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Is Dutch Hard To Learn For An English Speaker + How Long Does It Take To Learn?

Many people think learning a language is hard but how hard is it to learn Dutch?

Let’s take a look at all the reasons why people think Dutch is hard to learn and how you can make it easier. 

We’ll also discuss how long it takes to learn Dutch for an English speaker.

Is Dutch Hard To Learn?

No, Dutch isn’t hard to learn and is actually one of the easiest languages to learn for a native English speaker.

The Foreign Service Institute has spent decades teaching foreign languages and over the years has ranked them in terms of difficulty.

The categories start from category I, which includes easy languages like French and Spanish, and go to category IV, which includes super hard languages like Mandarin Chinese and Japanese. 

Dutch falls within category I in terms of difficulty. This means that Dutch is just as easy to learn as French and Spanish and will be easier to learn than German. It will also be much easier to learn than Chinese or Japanese.

What Makes Learning Dutch Hard?

Whilst there are things you can do which makes Dutch easier to learn (discussed later), Dutch does have some features that make it hard to learn. 

I’ve discussed the main ones below.

Dutch Has 2 Words For ‘The’

One thing that makes English easy is that there is just one word for the definite article ‘the’. The word ‘the’ can be used in every situation and you never have to worry about picking the right one.

Something that many language learners find tough about Dutch is that it has 2 words for ‘the’ – de and het. You’ll need to learn the difference between them and know when to use each one.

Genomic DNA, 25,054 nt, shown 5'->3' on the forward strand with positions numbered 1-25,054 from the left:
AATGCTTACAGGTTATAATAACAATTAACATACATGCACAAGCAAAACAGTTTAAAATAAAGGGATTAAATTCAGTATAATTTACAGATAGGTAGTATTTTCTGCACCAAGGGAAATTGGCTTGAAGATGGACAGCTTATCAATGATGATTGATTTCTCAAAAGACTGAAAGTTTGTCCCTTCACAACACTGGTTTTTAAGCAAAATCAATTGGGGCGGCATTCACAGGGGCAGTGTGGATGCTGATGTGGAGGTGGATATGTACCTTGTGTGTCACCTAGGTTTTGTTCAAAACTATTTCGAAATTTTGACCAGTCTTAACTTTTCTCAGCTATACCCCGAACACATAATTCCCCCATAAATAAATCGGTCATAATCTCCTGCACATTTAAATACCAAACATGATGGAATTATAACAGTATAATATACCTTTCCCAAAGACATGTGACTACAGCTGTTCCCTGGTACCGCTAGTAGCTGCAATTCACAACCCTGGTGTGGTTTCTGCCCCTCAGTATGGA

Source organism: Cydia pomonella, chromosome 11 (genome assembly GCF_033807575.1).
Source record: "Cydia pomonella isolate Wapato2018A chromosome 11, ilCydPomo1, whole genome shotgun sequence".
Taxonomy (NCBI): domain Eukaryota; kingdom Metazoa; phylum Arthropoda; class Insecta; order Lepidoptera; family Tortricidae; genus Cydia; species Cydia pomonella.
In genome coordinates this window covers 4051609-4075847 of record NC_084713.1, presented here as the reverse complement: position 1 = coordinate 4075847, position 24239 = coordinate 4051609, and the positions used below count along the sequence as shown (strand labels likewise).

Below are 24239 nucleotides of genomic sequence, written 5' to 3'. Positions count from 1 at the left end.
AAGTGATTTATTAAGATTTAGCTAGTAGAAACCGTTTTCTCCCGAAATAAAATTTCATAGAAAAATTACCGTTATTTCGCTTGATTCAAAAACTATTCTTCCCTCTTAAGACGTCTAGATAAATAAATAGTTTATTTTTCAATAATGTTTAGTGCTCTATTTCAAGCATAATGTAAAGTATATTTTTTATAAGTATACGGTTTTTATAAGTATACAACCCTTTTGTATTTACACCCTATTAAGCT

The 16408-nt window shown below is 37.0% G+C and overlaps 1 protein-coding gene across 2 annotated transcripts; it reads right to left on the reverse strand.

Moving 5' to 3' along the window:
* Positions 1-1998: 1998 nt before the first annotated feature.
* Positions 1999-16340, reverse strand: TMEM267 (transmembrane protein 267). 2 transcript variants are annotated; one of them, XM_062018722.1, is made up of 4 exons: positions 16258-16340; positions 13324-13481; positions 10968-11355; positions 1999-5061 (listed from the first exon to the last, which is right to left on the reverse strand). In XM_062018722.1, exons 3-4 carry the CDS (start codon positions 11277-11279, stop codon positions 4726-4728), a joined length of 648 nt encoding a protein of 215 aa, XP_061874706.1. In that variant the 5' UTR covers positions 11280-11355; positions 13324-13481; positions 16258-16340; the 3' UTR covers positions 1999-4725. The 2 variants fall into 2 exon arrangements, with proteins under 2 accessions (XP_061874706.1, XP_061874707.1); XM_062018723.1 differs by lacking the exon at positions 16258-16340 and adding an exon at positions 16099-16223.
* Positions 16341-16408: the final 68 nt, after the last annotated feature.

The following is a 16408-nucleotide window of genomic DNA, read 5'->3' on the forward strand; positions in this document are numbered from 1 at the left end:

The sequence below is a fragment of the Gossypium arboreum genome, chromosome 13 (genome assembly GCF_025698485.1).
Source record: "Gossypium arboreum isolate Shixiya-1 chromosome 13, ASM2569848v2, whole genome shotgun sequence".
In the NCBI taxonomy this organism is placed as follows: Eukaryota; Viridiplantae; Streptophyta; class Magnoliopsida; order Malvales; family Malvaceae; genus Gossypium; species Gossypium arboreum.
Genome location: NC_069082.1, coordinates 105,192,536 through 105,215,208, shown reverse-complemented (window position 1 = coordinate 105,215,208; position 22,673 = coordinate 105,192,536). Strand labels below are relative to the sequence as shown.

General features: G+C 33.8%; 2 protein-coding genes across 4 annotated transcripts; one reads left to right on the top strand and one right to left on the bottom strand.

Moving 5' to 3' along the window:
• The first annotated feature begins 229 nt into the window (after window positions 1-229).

You will have to memorize each noun along with either ‘het’ or ‘de’.

Word Order Can Be Confusing

Whilst Dutch grammar is generally quite similar to English, one thing to note is that often verbs are put at the end of the sentence but not always. 

There is no standard word order in Dutch and it varies a lot.

This can take some time to get used to and you’ll have to learn when the verb comes at the end and when it doesn’t. 

Pronunciation Is Hard

Dutch learners often find pronunciation one of the hardest parts of learning Dutch.

Words have a lot of ‘gghhhh’ sounds and rolling of letters which is just not natural for a native English speaker.

Words often look like they have lots of consonants next to each other that a native English speaker wouldn’t know how to pronounce.

E.g. the word ‘verschrikkelijk’ means ‘terrible’. Try and pronounce it then click here to hear the correct pronunciation.

Some other difficult words include ‘angstschreeuw‘ and ‘slechtstschrijvend‘. 

Dutch People Speak English

It can be difficult to practice the Dutch language with native speakers due to their proficiency in English. 

In the Netherlands, the vast majority of the population (90 – 93%) speak English proficiently

Dutch people tend to switch to English when they realise that you’re not Dutch so it can be difficult to practice.